In order to study in the UK as a Tier 4 General student, you will need to study at an educational institution with a Tier 4 sponsor licence and you will also need to meet certain requirements, depending on the level of the course you would be studying. The level of course must be at least level 3 on the Regulated Qualifications Framework (RQF) - or level 6 QCF or level 6 on the Scottish Credit and Qualifications Framework. If the course is below RQF level 3, it would need to be a full-time course of a minimum of fifteen hours per week of organised daytime study. If it is an English language course, it must be at or above level B2 of the Common European Framework of Reference for Languages (CEFR). Note, as above, a level 3 NQF course can only be studied for with a 'Highly Trusted Sponsor'.
Before you can apply for Tier 4 leave to enter the UK or leave to remain in the UK, you must have a Confirmation of Acceptance for Studies (CAS) issued by your Tier 4 sponsor. The sponsor will award a CAS if they are satisfied you meet their course and Tier 4 requirements. If your Tier 4 application meets the requirements and you supply all the required specified supporting documents (you must ensure your supporting documents comply exactly with the specified requirements or your application might fall for refusal) you will be granted Tier 4 leave for the duration of the course. You would also be granted an extra period before the course starts, to allow you to come to the UK in advance, and an extra period at the end of the course to allow you to graduate and prepare for leaving the UK. The length of these extra periods depends on the length and level of your course.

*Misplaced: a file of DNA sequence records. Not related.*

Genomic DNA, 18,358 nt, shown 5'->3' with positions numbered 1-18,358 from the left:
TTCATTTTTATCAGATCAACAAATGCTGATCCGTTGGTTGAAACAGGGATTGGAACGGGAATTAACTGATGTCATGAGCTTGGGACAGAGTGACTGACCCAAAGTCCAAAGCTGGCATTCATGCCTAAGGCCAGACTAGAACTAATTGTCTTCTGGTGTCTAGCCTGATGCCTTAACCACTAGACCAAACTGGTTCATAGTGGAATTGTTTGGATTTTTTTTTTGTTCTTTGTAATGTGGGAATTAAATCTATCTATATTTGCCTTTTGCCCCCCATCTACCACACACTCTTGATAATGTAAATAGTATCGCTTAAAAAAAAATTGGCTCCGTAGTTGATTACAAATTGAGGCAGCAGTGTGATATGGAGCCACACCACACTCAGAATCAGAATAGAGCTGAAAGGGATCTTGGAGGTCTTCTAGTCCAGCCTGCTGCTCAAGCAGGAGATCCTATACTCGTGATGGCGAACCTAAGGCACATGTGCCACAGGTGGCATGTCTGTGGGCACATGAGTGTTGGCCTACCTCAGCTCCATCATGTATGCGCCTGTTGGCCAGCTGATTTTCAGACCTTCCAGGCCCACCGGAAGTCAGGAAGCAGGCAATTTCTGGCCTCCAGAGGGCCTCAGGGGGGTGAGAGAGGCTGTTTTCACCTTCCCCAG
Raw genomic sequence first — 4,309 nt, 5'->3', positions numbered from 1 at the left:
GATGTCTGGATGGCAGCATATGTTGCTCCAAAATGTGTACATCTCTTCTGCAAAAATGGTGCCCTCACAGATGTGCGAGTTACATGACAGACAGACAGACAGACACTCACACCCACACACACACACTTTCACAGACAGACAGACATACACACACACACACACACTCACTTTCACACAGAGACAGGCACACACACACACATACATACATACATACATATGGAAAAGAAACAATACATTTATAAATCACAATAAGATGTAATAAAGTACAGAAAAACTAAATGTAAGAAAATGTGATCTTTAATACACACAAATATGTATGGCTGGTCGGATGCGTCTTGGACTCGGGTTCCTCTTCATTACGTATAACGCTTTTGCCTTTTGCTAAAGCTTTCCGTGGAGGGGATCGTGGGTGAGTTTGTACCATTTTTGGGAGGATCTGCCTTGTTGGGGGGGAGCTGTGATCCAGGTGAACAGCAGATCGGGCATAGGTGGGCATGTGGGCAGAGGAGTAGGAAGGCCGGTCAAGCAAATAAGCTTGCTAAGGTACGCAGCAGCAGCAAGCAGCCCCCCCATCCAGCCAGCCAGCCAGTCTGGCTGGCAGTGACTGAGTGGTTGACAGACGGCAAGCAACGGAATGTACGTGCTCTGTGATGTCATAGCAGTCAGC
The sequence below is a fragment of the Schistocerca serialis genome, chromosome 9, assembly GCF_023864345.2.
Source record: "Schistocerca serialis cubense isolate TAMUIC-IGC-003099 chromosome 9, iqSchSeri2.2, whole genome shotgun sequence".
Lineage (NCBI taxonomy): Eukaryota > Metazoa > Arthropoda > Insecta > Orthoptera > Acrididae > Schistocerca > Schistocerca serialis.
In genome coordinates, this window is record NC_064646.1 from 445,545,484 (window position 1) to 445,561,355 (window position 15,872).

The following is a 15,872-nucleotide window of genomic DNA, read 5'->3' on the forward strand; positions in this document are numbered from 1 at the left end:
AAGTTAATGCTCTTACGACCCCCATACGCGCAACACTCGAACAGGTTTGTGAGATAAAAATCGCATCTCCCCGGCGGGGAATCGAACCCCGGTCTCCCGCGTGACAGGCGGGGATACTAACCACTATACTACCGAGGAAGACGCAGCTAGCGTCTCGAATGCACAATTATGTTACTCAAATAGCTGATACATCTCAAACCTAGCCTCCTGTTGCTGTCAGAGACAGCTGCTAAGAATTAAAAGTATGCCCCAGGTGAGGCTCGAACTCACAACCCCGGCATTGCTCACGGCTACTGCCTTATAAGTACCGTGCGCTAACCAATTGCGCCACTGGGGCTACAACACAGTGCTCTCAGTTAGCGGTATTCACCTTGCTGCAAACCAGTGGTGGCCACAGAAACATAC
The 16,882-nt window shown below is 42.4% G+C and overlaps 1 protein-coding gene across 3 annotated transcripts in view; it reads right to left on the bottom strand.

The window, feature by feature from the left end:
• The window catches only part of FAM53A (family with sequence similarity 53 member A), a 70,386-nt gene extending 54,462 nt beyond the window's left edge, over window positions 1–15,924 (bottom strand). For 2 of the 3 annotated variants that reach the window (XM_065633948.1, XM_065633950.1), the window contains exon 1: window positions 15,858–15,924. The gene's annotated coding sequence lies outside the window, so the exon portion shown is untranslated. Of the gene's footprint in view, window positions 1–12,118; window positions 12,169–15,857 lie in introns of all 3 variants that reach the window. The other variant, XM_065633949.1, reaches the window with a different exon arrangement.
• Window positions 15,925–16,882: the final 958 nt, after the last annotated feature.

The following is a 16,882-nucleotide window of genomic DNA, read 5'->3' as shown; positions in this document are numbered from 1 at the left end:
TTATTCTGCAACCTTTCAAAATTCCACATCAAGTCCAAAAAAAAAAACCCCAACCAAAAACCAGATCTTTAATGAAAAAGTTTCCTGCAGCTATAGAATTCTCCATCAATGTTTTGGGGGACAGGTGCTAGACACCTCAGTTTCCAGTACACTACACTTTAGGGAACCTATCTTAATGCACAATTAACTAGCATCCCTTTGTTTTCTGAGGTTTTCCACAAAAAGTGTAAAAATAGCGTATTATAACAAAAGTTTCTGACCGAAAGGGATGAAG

The Tier 4 leave you are granted is dependent on you remaining with your Tier 4 sponsor. Once in the UK, if you wish to take a different course with a new sponsor you would need to make a new application for Tier 4 leave to remain.
If you are studying on a course of six months or more you can come to the UK up to a month before the start of your course. If less than six months, you will be able to come to the UK not more than seven days before the start of your course.
Those studying at or above degree level (RQF level 6 is Bachelor's degree level) must show an English language ability of level B2 CEFR. Those studying under RQF level 6 must have an English language ability of level B1 CEFR.
If you are studying at or above degree level at a 'Higher Education Institution' (HEI) the sponsor can choose its own method of assessing your English language ability. Otherwise, you will need to demonstrate it by one of the following: passing an approved English language test; being a national of a majority English speaking country; having the equivalent of a Bachelor's degree taught in English (as recognised by UK NARIC) or having successfully completed a course of at least six months as a Tier 4 Child student that ended within two years of the sponsor assigning the CAS.